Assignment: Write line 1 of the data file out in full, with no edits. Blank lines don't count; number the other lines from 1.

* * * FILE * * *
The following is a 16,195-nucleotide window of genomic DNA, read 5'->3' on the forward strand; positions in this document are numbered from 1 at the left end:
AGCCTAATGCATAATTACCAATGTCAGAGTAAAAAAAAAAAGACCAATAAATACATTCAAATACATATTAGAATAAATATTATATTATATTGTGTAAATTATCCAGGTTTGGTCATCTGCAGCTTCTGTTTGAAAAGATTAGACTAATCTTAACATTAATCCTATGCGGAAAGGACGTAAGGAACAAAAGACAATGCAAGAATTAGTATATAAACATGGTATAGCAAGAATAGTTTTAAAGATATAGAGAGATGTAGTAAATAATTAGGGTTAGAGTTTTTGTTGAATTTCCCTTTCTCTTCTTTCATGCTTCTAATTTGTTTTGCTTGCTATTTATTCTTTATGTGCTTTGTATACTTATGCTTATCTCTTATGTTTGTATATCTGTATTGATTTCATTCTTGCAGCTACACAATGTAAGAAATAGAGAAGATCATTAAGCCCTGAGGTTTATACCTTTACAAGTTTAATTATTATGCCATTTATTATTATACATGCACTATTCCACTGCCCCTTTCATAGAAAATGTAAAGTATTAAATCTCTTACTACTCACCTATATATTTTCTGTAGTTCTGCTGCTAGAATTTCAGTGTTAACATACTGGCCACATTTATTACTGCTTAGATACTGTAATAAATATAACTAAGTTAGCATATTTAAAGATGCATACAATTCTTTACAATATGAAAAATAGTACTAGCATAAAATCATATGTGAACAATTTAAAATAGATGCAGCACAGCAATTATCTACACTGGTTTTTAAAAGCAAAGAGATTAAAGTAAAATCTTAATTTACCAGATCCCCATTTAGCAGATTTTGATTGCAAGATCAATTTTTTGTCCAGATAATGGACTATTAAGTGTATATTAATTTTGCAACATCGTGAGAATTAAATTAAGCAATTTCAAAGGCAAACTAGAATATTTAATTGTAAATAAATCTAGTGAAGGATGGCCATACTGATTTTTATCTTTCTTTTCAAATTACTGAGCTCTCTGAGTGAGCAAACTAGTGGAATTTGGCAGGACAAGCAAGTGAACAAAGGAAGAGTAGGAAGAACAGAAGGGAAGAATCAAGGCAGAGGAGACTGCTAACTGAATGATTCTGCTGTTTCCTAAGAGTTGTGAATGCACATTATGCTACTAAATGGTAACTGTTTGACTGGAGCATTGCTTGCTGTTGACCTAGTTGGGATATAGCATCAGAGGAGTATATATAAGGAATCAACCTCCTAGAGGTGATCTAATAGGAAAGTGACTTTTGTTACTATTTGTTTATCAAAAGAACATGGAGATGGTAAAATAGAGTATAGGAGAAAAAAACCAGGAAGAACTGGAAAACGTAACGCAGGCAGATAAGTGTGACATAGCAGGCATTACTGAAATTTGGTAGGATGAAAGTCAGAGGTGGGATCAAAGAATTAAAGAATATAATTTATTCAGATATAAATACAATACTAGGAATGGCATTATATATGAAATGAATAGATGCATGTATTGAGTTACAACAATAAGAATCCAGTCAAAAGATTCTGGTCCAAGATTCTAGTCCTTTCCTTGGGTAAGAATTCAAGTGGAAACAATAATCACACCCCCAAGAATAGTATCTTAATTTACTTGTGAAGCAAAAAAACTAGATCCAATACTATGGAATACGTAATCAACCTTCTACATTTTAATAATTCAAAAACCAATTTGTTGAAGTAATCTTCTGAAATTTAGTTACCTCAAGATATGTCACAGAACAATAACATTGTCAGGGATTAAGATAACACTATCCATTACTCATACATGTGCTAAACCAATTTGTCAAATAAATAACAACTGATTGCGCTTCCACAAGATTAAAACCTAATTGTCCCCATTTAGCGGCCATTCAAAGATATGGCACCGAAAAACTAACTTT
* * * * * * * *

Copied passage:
The following is a 16,195-nucleotide window of genomic DNA, read 5'->3' on the forward strand; positions in this document are numbered from 1 at the left end: